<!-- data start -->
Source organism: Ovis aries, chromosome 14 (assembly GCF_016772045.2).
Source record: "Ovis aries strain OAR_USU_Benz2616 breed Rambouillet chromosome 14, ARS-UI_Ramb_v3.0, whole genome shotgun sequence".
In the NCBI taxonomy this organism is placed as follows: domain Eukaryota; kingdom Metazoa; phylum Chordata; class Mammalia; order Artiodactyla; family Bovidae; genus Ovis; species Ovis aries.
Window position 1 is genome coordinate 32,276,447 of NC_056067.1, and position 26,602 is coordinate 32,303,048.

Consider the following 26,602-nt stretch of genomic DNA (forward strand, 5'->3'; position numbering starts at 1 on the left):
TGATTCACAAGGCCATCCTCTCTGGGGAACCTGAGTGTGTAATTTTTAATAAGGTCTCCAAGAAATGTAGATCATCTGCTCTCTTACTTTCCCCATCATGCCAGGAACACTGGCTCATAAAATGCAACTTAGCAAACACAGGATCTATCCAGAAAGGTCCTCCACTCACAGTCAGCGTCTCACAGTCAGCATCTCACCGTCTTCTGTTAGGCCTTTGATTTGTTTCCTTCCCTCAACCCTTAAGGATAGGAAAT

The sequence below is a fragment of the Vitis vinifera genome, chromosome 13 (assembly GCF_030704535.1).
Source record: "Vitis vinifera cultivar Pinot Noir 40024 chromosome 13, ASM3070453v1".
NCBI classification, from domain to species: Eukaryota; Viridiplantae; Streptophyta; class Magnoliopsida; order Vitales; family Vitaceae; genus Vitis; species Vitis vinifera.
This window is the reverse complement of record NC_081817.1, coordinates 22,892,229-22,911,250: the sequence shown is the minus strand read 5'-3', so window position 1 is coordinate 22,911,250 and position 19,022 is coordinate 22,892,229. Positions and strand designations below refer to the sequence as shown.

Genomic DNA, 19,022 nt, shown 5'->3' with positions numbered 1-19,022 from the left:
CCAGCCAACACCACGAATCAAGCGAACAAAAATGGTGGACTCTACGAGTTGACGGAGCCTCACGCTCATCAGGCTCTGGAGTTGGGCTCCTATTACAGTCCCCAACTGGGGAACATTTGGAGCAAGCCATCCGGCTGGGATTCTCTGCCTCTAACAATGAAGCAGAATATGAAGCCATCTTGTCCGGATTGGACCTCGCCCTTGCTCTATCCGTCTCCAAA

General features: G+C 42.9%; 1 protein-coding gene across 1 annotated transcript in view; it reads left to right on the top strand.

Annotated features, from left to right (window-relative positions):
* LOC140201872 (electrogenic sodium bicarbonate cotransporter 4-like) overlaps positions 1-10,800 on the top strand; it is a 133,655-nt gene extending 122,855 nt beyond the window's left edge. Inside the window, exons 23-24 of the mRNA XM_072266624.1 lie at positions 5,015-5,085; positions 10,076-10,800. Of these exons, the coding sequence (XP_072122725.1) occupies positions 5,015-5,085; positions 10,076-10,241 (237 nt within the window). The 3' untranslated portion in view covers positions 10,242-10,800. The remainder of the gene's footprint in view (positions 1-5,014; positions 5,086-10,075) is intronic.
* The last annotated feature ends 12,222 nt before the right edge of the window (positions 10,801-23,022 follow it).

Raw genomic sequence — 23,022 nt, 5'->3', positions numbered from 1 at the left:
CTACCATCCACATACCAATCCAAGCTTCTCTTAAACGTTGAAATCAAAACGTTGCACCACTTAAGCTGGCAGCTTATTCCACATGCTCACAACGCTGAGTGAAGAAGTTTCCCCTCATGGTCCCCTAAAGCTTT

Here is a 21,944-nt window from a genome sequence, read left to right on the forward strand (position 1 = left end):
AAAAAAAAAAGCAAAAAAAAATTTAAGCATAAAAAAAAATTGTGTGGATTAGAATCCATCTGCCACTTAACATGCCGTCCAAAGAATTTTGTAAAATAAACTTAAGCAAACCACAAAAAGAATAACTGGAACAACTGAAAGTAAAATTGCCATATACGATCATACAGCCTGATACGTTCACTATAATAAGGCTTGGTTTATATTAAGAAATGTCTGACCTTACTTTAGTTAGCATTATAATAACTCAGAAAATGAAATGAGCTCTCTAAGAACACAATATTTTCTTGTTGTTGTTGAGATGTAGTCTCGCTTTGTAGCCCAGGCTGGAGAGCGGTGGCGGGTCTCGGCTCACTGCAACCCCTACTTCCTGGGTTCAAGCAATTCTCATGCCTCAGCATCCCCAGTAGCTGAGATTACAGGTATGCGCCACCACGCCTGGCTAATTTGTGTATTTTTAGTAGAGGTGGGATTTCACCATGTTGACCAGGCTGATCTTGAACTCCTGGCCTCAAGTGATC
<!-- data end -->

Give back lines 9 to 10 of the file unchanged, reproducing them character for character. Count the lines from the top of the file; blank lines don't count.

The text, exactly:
NCBI classification, from domain to species: Eukaryota; Viridiplantae; Streptophyta; class Magnoliopsida; order Vitales; family Vitaceae; genus Vitis; species Vitis vinifera.
This window is the reverse complement of record NC_081817.1, coordinates 22,892,229-22,911,250: the sequence shown is the minus strand read 5'-3', so window position 1 is coordinate 22,911,250 and position 19,022 is coordinate 22,892,229. Positions and strand designations below refer to the sequence as shown.